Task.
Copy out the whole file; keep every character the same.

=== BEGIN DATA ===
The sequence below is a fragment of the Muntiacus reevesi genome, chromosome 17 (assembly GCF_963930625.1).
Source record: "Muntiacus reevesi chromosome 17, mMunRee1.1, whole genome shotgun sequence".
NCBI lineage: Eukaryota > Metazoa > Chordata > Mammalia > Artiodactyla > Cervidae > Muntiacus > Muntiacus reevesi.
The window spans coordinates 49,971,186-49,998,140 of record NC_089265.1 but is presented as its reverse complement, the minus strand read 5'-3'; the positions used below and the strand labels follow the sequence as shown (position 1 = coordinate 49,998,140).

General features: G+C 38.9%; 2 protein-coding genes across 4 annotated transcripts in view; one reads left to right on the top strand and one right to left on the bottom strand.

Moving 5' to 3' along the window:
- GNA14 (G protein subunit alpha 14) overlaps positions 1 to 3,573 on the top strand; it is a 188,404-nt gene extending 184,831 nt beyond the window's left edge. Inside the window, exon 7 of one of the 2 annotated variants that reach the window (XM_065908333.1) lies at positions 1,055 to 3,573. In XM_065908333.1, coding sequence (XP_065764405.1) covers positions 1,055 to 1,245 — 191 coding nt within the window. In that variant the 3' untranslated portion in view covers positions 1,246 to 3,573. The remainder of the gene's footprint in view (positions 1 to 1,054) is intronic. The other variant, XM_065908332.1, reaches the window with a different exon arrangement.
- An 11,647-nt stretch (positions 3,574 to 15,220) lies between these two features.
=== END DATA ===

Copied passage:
The sequence below is a fragment of the Muntiacus reevesi genome, chromosome 17 (assembly GCF_963930625.1).
Source record: "Muntiacus reevesi chromosome 17, mMunRee1.1, whole genome shotgun sequence".
NCBI lineage: Eukaryota > Metazoa > Chordata > Mammalia > Artiodactyla > Cervidae > Muntiacus > Muntiacus reevesi.
The window spans coordinates 49,971,186-49,998,140 of record NC_089265.1 but is presented as its reverse complement, the minus strand read 5'-3'; the positions used below and the strand labels follow the sequence as shown (position 1 = coordinate 49,998,140).

General features: G+C 38.9%; 2 protein-coding genes across 4 annotated transcripts in view; one reads left to right on the top strand and one right to left on the bottom strand.

Moving 5' to 3' along the window:
- GNA14 (G protein subunit alpha 14) overlaps positions 1 to 3,573 on the top strand; it is a 188,404-nt gene extending 184,831 nt beyond the window's left edge. Inside the window, exon 7 of one of the 2 annotated variants that reach the window (XM_065908333.1) lies at positions 1,055 to 3,573. In XM_065908333.1, coding sequence (XP_065764405.1) covers positions 1,055 to 1,245 — 191 coding nt within the window. In that variant the 3' untranslated portion in view covers positions 1,246 to 3,573. The remainder of the gene's footprint in view (positions 1 to 1,054) is intronic. The other variant, XM_065908332.1, reaches the window with a different exon arrangement.
- An 11,647-nt stretch (positions 3,574 to 15,220) lies between these two features.